1) WOULD YOU RATHER?
This game can be played with or without dice, students land on a square and then have to choose which they’d rather, for example, “would you rather be popular or intelligent’’? There are a number of variations to this game which can be played as whole class/groups/ pairs or with students wandering around the room to question each other.
See this link for 100 other ‘’would you rather’’ questions
Thanks to @thebadpedagogue for this grid.
2) MINGLE BINGO
Give each student a ‘’bingo’’ card, they then move around the classroom trying to get their bingo cards filled up with names and answers to the questions. Decide as a class before what the completed game will be, e.g all squares= ‘blackout’, 5 in a row, outside boxes= ‘picture frame’, boxes around the free space = ‘box square’. Etc
Players have to get the other students to sign their box.
Give your class a few minutes to make 3 appointments – breakfast, lunch and dinner. After that everyone has to stand in a circle. When you shout “breakfast”, everybody meets their breakfast appointment and finds out 3 things about each other. After a short while shout, “lunch” and then “dinner”. After that the students share what they found out about each other.
4) MAKE A DATE:
Give each student a paper plate. Ask them to draw the face of a clock on their plate with a line next to each number. Then the students walk around to find a “date” for each hour, writing their name by the hour. No one can make a”date” with more than one person per hour. After everyone has made their dates, speed up time and allow 1-2 minutes for each hour. The teacher then asks an ice-breaker question for discussion on each date. The pairs will have a chance to get to know one another.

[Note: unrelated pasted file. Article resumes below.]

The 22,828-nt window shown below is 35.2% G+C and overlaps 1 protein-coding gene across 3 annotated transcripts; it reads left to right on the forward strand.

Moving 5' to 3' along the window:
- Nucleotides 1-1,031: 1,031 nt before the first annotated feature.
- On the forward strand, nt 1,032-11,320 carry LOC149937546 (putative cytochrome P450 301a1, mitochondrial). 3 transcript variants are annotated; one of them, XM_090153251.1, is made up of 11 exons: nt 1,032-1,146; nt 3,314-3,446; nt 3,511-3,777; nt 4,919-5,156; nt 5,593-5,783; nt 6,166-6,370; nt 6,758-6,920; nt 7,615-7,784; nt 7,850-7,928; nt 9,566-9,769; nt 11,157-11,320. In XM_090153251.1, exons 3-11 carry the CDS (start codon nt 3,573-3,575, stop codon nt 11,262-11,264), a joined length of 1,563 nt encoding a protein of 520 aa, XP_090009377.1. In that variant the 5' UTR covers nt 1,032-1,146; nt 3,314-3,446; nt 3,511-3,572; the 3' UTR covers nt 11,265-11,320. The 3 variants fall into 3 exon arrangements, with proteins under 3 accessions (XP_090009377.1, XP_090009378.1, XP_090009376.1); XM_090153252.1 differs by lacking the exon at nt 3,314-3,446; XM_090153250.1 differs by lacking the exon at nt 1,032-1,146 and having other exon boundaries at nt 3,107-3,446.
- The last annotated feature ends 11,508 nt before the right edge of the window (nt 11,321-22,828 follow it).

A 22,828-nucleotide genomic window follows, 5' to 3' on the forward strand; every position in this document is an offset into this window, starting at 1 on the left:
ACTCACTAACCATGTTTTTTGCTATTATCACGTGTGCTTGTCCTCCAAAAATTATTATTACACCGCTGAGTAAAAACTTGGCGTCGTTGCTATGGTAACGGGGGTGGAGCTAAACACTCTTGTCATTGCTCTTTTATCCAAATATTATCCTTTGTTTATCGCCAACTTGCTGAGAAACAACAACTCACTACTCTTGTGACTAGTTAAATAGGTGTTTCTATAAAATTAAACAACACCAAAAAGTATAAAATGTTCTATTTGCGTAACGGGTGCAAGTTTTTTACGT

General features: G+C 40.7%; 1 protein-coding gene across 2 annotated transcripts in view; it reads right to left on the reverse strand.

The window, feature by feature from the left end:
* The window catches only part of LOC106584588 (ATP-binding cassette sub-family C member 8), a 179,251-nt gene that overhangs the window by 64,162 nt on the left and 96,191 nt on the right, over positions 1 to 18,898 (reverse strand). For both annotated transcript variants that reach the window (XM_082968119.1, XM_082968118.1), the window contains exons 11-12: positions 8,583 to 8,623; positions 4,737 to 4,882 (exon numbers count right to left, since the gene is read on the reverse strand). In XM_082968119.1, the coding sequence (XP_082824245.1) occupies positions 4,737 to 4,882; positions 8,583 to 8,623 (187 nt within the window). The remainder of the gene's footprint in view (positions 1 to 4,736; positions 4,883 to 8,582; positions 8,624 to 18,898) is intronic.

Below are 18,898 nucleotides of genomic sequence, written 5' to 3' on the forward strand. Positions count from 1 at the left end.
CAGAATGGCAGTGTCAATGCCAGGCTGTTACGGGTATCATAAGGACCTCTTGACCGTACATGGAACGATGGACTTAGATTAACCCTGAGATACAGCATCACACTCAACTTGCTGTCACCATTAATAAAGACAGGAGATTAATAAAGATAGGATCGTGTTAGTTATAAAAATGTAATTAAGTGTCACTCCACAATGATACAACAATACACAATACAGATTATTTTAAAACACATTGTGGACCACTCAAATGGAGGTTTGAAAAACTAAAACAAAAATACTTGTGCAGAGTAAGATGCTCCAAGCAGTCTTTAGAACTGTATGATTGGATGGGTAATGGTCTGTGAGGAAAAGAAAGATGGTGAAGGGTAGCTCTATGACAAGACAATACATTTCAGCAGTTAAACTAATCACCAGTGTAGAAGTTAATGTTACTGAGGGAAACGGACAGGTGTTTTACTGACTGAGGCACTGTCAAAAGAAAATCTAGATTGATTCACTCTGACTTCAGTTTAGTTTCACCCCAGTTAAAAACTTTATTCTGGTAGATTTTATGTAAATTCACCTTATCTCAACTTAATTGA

5) WHO AM I?
In this exercise, students will be asked to identify the names of famous people. The teacher tapes the name of a famous person onto the back of each participant. (i.e. Kim kardashian, Justin Beiber, Theresa May etc)
Their task is to find out who they are. The students mill around the room asking each other yes/no questions. If the student receives a “yes” answer, they can continue to ask that individual questions until they receive a “no” answer. Then they must continue on to ask someone else.
When a student works out who they are, they take off the tag, put it on the front of their shirt, and write their own name on it.
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